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July 2014
22
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It reminds me of the “bike to work” movement. That is also portrayed as white, but in my city more than half of the people on bike are not white. I was once talking to a white activist who was photographing “bike commuters” and had only pictures of white people with the occasional “Black professional” I asked her why she didn’t photograph the delivery people, construction workers etc. … ie. the Black and [Latin@] and Asian people… and she mumbled something about trying to “improve the image of biking” then admitted that she didn’t really see them as part of the “green movement” since they “probably have no choice” –

I was so mad I wanted to quit working on the project she and I were collaborating on.

So, in the same way when people in a poor neighborhood grow food in their yards … it’s just being poor– but when white people do it they are saving the earth or something.

 - comment left on the Racialious blog post “Sustainable Food & Privilege: Why is Green always White (and Male and Upper-Class)” (via meggannn)
July 2014
13
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thotofficial:

White gays

July 2014
05
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So number one, Reading Rainbow was not cancelled because it was not effective. Reading Rainbow was the most used television resource in our nation’s classroom. In 2009, it was [cancelled] due to No Child Left Behind. That government policy made a choice between teaching the rudiments of reading and fostering a love of reading. So the idea that I am trying to somehow revive a failed endeavor is bullshit. That’s right. I said it. Bullshit.

July 2014
03
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datanews:

Thousands of new American citizens will be sworn in across the country at July 4 naturalization ceremonies. Here’s our map showing the foreign-born population by county for Dante Chinni’s Wall Street Journal column on the complicated politics of immigration reform.
Enjoy the long weekend!

datanews:

Thousands of new American citizens will be sworn in across the country at July 4 naturalization ceremonies. Here’s our map showing the foreign-born population by county for Dante Chinni’s Wall Street Journal column on the complicated politics of immigration reform.

Enjoy the long weekend!

July 2014
02
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iwgregorio:

Here in America in the 21st century, we live in an infuriatingly post-everything world, where racist people know they can’t be seen as racist, where anti-women activists know they can’t be seen as anti-women, and homophobes know they can’t be seen as homophobic. So we lace our words, our actions, our laws with different, thinly veiled excuses. Laws that target black men are instead interpretations of the Second Amendment that permit us to “stand our ground.” Women’s health and safety is put at stake in order to stand by freedom of speech and religion, as long as the religion is Christianity. And to finish off the triumvirate, lesbian books for children are banned not for being about lesbians, but because they include a few curse words.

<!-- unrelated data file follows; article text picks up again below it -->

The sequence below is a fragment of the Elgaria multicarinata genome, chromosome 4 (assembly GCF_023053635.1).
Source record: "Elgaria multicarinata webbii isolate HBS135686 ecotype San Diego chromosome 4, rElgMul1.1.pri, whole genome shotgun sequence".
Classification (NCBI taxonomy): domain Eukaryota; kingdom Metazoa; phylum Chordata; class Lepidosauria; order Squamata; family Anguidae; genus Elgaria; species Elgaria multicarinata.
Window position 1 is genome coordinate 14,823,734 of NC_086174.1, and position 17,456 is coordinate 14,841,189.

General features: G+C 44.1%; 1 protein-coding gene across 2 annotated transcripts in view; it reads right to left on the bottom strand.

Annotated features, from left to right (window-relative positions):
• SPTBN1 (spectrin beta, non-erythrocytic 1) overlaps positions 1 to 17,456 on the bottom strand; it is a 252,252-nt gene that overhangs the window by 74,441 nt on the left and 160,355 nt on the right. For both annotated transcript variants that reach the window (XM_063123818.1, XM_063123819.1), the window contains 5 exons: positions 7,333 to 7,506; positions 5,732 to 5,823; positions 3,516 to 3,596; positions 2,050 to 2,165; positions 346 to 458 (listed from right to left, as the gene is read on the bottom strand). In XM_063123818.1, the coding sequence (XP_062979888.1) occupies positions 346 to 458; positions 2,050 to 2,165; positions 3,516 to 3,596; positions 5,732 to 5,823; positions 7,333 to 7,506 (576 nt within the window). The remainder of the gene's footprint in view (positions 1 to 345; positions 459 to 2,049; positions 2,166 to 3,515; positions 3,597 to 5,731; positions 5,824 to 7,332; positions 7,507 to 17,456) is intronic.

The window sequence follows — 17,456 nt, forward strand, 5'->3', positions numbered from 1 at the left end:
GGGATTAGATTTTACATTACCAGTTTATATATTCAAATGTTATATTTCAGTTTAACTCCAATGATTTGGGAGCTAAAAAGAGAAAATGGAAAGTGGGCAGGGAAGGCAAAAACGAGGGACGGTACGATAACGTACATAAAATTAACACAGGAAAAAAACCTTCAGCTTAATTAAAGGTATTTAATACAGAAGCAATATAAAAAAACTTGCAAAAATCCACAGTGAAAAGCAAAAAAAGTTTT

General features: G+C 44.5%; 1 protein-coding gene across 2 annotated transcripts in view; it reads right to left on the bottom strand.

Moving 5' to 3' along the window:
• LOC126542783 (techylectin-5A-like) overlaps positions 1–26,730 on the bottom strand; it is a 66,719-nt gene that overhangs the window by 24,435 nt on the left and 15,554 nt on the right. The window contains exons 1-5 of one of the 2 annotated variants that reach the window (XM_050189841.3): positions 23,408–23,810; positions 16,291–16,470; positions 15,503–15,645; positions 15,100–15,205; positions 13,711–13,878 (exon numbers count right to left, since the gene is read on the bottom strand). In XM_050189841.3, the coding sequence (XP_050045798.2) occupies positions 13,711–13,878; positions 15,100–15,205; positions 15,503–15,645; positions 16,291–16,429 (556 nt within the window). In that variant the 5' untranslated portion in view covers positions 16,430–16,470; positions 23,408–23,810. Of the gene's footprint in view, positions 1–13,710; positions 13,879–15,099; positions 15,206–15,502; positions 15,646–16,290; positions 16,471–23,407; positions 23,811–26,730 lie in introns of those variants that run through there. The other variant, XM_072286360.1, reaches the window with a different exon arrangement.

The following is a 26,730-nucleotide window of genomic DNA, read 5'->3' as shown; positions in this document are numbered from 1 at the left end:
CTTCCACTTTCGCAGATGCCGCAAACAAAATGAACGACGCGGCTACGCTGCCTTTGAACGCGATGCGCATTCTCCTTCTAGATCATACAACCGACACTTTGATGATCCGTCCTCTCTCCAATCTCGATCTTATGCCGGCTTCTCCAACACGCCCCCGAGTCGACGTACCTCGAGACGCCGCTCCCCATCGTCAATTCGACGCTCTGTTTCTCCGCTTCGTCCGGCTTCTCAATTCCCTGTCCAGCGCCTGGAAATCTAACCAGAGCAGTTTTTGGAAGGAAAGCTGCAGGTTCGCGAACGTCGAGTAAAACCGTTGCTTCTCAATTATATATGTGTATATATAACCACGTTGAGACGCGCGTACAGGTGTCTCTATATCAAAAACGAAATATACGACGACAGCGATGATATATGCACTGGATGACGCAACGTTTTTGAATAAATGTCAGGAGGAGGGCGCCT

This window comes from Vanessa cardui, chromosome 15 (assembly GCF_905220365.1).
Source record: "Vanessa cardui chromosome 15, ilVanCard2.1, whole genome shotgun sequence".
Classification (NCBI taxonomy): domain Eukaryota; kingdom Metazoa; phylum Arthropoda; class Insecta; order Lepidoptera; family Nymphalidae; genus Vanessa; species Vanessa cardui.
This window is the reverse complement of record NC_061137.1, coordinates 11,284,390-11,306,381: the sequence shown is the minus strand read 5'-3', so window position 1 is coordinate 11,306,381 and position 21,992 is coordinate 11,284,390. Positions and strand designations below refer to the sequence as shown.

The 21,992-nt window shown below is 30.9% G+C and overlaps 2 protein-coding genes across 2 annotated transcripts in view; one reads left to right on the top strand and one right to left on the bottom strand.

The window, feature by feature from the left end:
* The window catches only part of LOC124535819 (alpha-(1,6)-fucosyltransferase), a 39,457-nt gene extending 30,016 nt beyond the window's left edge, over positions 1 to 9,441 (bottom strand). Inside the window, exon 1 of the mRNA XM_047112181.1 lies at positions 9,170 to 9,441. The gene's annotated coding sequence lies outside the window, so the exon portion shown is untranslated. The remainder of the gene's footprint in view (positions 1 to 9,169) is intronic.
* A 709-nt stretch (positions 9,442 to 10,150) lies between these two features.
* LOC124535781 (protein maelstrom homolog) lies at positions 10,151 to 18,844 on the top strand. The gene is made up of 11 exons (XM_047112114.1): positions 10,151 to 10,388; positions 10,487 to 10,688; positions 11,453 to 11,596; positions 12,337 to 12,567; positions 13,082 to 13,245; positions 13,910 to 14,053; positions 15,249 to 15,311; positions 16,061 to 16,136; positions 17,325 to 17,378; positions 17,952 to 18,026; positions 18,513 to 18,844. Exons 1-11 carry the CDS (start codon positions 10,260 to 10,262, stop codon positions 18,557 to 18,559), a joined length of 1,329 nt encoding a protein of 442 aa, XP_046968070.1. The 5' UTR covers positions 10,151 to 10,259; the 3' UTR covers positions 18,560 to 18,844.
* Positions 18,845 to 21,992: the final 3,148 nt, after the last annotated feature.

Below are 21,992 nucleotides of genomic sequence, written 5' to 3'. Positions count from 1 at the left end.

The Miseducation of Cameron Post by Emily Danforth, published in 2012, was a YA tour de force, a book that older queers wished had been written when they were kids, lauded by numerous high-brow publications for the quality of its writing. It was also nominated for the much-coveted Morris Award, given by the American Library Association each year to the best new voice in YA. This wasn’t just a book that the gays were reading. Everybody was reading it! And loving it!

Then it was banned for “inappropriate language.”

@afterellen is working with a Delaware bookstore, Browseabout Books, to try to get the word out about the CAMERON POST banning.  Anyone can call the store at (302) 226-2665 and order a copy of the book to be given to an interested area reader.

June 2014
30
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Take boots, for example. [Vimes] earned thirty-eight dollars a month plus allowances. A really good pair of leather boots cost fifty dollars. But an affordable pair of boots, which were sort of OK for a season or two and then leaked like hell when the cardboard gave out, cost about ten dollars. Those were the kind of boots Vimes always bought, and wore until the soles were so thin that he could tell where he was in Ankh-Morpork on a foggy night by the feel of the cobbles.

But the thing was that good boots lasted for years and years. A man who could afford fifty dollars had a pair of boots that’d still be keeping his feet dry in ten years’ time, while a poor man who could only afford cheap boots would have spent a hundred dollars on boots in the same time and would still have wet feet.